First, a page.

No, most airports are not ditching the 3.4-ounce liquid carry-on rule in 2024

The carry-on liquid limit isn’t changing in the U.S. or at most airports worldwide, at least for now.

Try to take a bottle of water through airport security, and it quickly ends up in the trash instead of on your plane. Same with any regular-sized toiletries you hope to take in your carry-on; they’ll only make it through in small containers.

That’s because airport security agencies around the world, such as the Transportation Security Administration (TSA) and the United Kingdom’s Department of Transport, require nearly all carry-on liquids to be stored in containers no larger than 3.4 ounces or 100 milliliters.

But a popular Instagram video claims that rule might not be around for much longer. The video claims that airports are “finally ditching” the restriction on liquids in 2024.


Are airports eliminating the 3.4-ounce container limit for carry-on liquids in 2024?



This is misleading.

No, most airports have not announced any plans to eliminate the 3.4-ounce container limit for carry-on liquids in 2024. A few airports have started allowing larger-sized liquids, but they are only in Europe. TSA says it isn’t changing the rules in the United States.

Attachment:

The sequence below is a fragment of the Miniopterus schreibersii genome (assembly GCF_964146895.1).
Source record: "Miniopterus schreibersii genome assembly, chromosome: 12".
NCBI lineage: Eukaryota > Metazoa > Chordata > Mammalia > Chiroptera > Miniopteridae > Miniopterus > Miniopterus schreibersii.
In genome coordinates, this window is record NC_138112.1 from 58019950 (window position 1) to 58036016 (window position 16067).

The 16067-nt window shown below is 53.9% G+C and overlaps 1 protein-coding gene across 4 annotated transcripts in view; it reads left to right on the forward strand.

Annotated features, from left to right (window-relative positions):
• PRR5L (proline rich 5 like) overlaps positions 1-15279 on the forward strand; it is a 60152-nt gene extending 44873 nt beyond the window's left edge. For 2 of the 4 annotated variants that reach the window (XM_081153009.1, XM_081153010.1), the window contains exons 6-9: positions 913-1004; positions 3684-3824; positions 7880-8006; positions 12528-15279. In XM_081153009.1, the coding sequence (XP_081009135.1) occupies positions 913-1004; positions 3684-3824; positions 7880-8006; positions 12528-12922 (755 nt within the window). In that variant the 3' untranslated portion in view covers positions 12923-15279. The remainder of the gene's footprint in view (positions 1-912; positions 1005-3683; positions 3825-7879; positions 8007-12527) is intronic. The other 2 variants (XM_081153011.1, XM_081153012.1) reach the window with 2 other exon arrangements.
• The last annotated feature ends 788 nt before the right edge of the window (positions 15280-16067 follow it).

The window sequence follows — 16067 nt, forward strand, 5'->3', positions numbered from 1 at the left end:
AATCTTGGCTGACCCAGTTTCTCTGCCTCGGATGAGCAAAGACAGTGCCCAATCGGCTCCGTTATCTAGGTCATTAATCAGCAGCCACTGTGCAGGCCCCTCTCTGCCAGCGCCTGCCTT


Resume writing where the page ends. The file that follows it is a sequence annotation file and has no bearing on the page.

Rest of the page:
In an email to VERIFY, a Transportation Security Administration (TSA) spokesperson said that it is “absolutely not true” that U.S. airports would eliminate the 3.4-ounce container rule by 2024.

Airports worldwide implemented bans on large amounts of liquids after British authorities thwarted a terrorist plot in August 2006. The suspects, according to an NBC News report, planned to “use liquid explosives disguised as beverages and other common products” to blow up several passenger planes. Airport security scanners at the time had difficulty picking up the chemicals the terrorists planned to use.

The way American airport security handled liquids changed immediately. According to a U.S. Government Accountability Office (GAO) report, the TSA banned all liquids in carry-on luggage the same day the terrorist plot was unveiled. A few days later, they once again allowed certain liquids, but with a limit on the container size. Within a few months, the TSA began using its current 3-1-1 rule.

The 3-1-1 rule mandates that passengers must keep all carry-on liquids in containers of 3.4 ounces or smaller, within a single quart-sized bag that is limited to one per passenger. The TSA allows exceptions for some medications, baby food and breast milk. Today, airports worldwide have roughly the same rules for liquids in carry-on bags.

In recent years, airports around the world have started testing and implementing screening technology that can more easily scan liquids at security checkpoints.

These CT scanners, short for computed tomography scanners, can create rotatable 3D images instead of the 2D images current carry-on security scanners generate. Upon creating these images, the CT scanners use advanced algorithms to detect explosives and other threats, even in liquids, according to the TSA.

“CT technology provides enhanced detection of threat items,” the TSA says. “Like existing CT technology used for checked baggage, the machines create such a clear picture of a bag’s contents that computers can automatically detect explosives, including liquids.”